When you have to tell a client “no”

Clients are humans too. There. I said it. We all know it’s true but sometimes when they ask us to do the impossible and devolve into demanding demons… or really-scary-deadline-demanding-jerks-who-don’t-realize-you-are-not-a-robot. In light of this, I would ask you to remember something. Ladies and gentlemen… please remember you can push back. If a client wants a deadline that’s unreasonable, for heaven’s sake just SAY so. Don’t destroy yourself with an all-nighter, or give up on what you had already planned! That will make your life miserable and eventually it’ll breed resentment. Truth be told, the client has no idea why one graphic may take 10 minutes but another takes you 10 hours. Saying a **version** of “no” to a client almost never means you’ve lost that client for good, but designers are afraid to put that foot down. If you can save the client every now and again with an 11-hour Hail-Mary pass then that’s awesome, but even when you pull that off you need to be clear that you can’t do that every time – but you’ll happily accept their praise for rockin’ it this time. 🙂 […]

How to get specific ads to stop following you around the Internet

So this all came about because I had gone to order flowers for a client who was in the hospital. Half way thru we found out flowers weren’t accepted in the ICU so we decided to wait until he was moved to another room. Then the stalking began. I’d closed the website, but was being followed around by an ad for 1-800-Flowers literally everywhere I went. Kohl’s, Yahoo, and I believe CNN and Facebook as well. It was a bit creepy!     But I knew why it was happening. When I’d visited 1-800-Flower’s website, they installed a cookie with a tracking code so Google Ads could serve me flower ads wherever they were located – to get me to come back and finish out my order. These kinds of ads that follow you around, they work from a business standpoint extremely well. They’re targeting a warm audience, someone who’s already visited their site and is familiar with their wares. However, there’s no way for an ad to know that the reason you didn’t buy something was because you genuinely just didn’t need it (yet anyway). […]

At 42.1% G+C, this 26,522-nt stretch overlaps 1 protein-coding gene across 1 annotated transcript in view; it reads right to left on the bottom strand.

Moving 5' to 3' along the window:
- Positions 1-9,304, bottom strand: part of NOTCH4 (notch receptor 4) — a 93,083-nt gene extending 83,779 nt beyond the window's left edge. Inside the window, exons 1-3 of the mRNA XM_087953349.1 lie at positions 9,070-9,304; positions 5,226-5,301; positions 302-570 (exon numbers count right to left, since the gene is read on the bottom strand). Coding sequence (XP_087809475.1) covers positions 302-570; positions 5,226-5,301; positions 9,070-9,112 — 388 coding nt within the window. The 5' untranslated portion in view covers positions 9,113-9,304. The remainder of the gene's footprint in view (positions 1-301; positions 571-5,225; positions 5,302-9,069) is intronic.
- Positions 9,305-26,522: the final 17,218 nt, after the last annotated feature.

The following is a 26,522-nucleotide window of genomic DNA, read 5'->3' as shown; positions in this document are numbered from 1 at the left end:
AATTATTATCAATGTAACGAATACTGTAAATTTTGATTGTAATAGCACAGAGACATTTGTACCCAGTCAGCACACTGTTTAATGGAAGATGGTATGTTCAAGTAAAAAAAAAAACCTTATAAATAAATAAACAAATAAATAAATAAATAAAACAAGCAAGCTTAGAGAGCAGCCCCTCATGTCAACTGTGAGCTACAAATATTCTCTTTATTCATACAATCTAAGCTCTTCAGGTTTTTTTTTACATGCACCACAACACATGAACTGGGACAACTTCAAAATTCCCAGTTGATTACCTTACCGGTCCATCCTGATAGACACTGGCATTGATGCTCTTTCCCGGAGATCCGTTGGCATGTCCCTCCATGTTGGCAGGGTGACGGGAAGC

What is the difference between WordPress.com and WordPress.org? And how to setup a free WordPress site.

The short answer: WordPress.com is where WordPress (the company) hosts WordPress sites (much like Wix or SquareSpace). WordPress.org is where you can download WordPress the open-source content management software to use on your site. The easy answer is .com is for beginners, and .org is for developers. It does get confusing because there’s WordPress the company, WordPress the software, and WordPress the service WordPress the company offers that hosts WordPress the software sites. Got it? […]

CDP #001: How to Make Buttons Better on Your Website

One of my favorite topics is addressing how users interact with a webpage because there is so my psychology behind it as well as artistic input. This episode deals with buttons specifically, and how to craft the ones on your site so they are appealing the best to your visitors, helping with conversions, and standing out on a busy page. If you’re looking for some direction on how to handle buttons on a landing page, or a general overview, this broadcast is for you. […]

Using Hootsuite for Facebook when you need to post multiple images in one post

So, how do you fix the problem of multiple posts when you’re using Hootsuite to post a single post with multiple images? The short answer is, you can’t. It seems the Facebook API (the gadget that let’s developers/3rd party businesses connect to Facebook) doesn’t currently allow for outside sources to submit multiple images in one post – at least according to Hootsuite. And boy are people calling for that capability. Their solution is to make multiple posts using the same text – one for each image. It’s fine that they want to handle it this way given there is no alternative, but a simple heads up error notice would have been preferable to finding out later in the day. Currently the system sets you up to spam your audience. […]